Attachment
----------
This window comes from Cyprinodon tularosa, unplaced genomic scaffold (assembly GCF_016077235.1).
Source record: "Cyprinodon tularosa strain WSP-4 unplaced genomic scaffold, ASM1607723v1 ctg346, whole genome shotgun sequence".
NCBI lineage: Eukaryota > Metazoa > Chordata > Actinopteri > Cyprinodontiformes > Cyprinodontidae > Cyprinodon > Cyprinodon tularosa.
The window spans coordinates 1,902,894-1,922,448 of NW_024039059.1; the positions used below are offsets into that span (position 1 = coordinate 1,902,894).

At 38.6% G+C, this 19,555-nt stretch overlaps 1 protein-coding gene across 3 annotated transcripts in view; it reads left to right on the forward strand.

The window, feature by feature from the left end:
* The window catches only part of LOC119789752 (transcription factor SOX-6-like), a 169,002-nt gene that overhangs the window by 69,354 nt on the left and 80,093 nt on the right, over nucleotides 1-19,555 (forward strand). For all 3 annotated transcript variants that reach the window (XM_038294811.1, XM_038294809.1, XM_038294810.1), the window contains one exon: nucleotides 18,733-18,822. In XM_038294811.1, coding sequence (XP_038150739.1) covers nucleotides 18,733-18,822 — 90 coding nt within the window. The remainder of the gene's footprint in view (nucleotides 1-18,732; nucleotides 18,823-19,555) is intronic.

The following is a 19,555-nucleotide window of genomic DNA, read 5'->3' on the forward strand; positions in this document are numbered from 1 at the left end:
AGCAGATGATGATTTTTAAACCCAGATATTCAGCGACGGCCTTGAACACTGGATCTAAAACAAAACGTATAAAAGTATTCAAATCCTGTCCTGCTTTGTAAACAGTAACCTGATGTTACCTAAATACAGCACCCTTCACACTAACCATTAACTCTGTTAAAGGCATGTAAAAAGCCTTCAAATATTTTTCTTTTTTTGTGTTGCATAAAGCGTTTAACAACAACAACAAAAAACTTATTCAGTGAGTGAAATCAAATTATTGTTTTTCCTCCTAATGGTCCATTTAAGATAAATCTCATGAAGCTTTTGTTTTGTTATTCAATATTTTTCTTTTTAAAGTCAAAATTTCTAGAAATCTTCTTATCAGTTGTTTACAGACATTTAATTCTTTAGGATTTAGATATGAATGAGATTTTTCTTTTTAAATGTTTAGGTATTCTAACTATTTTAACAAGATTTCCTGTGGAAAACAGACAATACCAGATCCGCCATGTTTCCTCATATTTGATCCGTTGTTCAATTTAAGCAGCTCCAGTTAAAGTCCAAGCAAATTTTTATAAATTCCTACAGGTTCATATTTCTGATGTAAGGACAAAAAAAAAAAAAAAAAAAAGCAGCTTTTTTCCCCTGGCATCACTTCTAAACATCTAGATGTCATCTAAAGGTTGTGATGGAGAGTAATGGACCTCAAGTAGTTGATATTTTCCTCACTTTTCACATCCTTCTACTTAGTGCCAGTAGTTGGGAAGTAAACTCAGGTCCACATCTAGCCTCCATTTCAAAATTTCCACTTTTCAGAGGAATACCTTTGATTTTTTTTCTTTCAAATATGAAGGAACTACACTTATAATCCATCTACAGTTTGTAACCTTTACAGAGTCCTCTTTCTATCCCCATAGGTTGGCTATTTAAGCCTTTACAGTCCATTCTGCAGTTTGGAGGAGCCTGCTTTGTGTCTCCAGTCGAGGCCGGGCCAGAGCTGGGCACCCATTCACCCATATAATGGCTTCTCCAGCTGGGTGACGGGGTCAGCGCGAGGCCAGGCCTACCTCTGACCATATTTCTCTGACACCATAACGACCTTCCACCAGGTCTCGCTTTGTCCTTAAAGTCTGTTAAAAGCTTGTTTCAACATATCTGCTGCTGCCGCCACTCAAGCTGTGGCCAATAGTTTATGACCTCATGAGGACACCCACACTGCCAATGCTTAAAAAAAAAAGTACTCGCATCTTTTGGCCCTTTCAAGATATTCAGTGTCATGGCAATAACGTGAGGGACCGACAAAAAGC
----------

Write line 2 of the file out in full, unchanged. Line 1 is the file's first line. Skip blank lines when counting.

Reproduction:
Source record: "Cyprinodon tularosa strain WSP-4 unplaced genomic scaffold, ASM1607723v1 ctg346, whole genome shotgun sequence".